The Opium Wars in the 19th Century (1800s)

China began the 19th century confident of its superiority over the rest of the world.  China’s population numbered 400 million. The Qing (Manchu) Empire controlled the world’s biggest economy.  China enjoyed a favorable balance of trade with the West—receiving a huge amount of money for its silk, porcelain, and tea.

By 1800, the British consumed 10,000 tons of tea annually.  So much money poured into China, that one Chinese merchant became the richest man in the world, and all foreign business with was restricted to one city, Canton.

However, Britain had a product to reverse that balance of trade—opium. The British shipped opium into China and up its rivers to almost every part of China.  So many became addicted to the drug, the stability China was threatened.

Then in 1839, the Emperor acted to stop the opium trade. Lin, the man in charge, wrote to Queen Victoria asking for her help. Ignored by Great Britain, Lin resorted to confiscating the opium and destroying it, which led to the Opium Wars started by Britain and France, who respected nothing but force. China lost the war and was forced to pay for a war they did not want and did not start.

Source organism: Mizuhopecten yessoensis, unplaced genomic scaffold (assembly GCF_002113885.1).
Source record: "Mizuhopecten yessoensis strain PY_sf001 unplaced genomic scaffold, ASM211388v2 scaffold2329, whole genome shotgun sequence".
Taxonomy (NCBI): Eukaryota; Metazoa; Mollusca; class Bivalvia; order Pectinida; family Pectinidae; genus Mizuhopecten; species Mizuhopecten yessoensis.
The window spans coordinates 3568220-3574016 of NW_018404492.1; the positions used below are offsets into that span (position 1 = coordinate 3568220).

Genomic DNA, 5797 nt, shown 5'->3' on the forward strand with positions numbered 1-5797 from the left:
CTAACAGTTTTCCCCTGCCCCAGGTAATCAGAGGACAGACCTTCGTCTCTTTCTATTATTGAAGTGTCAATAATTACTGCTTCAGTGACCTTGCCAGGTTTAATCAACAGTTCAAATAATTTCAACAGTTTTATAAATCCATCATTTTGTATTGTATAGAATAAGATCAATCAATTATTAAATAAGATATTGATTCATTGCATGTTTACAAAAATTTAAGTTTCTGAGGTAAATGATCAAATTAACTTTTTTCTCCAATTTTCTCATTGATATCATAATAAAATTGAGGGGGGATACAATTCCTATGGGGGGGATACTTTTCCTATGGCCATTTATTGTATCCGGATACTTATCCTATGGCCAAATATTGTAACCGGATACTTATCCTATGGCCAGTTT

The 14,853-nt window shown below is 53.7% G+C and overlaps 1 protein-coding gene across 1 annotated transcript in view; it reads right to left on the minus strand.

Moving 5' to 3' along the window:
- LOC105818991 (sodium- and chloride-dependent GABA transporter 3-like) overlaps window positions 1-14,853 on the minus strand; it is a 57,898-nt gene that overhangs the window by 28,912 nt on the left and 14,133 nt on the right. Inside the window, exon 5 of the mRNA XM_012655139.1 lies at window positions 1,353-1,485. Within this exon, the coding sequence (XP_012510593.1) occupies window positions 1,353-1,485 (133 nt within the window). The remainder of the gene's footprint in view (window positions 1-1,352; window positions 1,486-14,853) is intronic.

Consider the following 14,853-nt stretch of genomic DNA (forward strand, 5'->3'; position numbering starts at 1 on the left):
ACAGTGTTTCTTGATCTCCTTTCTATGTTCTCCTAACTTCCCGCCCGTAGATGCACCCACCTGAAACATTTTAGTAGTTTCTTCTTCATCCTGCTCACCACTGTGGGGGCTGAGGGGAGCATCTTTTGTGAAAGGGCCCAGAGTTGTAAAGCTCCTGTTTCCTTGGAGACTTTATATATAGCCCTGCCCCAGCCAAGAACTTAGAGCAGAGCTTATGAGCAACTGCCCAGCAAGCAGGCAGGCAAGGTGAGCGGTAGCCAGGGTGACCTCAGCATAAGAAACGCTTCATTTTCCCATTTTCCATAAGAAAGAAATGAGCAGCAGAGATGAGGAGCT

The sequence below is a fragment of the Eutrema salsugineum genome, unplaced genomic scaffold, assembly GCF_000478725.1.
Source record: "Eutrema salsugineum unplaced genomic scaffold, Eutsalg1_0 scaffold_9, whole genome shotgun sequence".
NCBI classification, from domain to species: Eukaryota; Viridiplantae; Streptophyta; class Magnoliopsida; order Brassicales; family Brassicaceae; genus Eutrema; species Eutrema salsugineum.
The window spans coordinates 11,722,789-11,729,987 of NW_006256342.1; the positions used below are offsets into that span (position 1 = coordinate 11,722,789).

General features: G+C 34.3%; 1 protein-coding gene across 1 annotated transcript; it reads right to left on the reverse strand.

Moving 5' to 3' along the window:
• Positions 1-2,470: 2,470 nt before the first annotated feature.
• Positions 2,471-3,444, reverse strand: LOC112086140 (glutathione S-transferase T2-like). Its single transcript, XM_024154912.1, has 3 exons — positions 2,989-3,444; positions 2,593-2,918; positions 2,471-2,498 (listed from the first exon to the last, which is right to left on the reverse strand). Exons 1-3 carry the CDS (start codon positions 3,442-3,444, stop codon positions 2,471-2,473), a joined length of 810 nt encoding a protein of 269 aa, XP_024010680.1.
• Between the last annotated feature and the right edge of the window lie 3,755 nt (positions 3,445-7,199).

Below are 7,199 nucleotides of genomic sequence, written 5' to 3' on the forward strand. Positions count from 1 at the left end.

In the British parliament, William Gladstone criticized his government calling the Opium war a disgrace.

See Mao’s War Against Illegal Drugs

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Lloyd Lofthouse is the award-winning author of the concubine saga, My Splendid Concubine & Our Hart. When you love a Chinese woman, you marry her family and culture too.

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One Response to The Opium Wars in the 19th Century (1800s)

  1. […] The Opium Wars in the 19th Century (1800s) « iLook China […]

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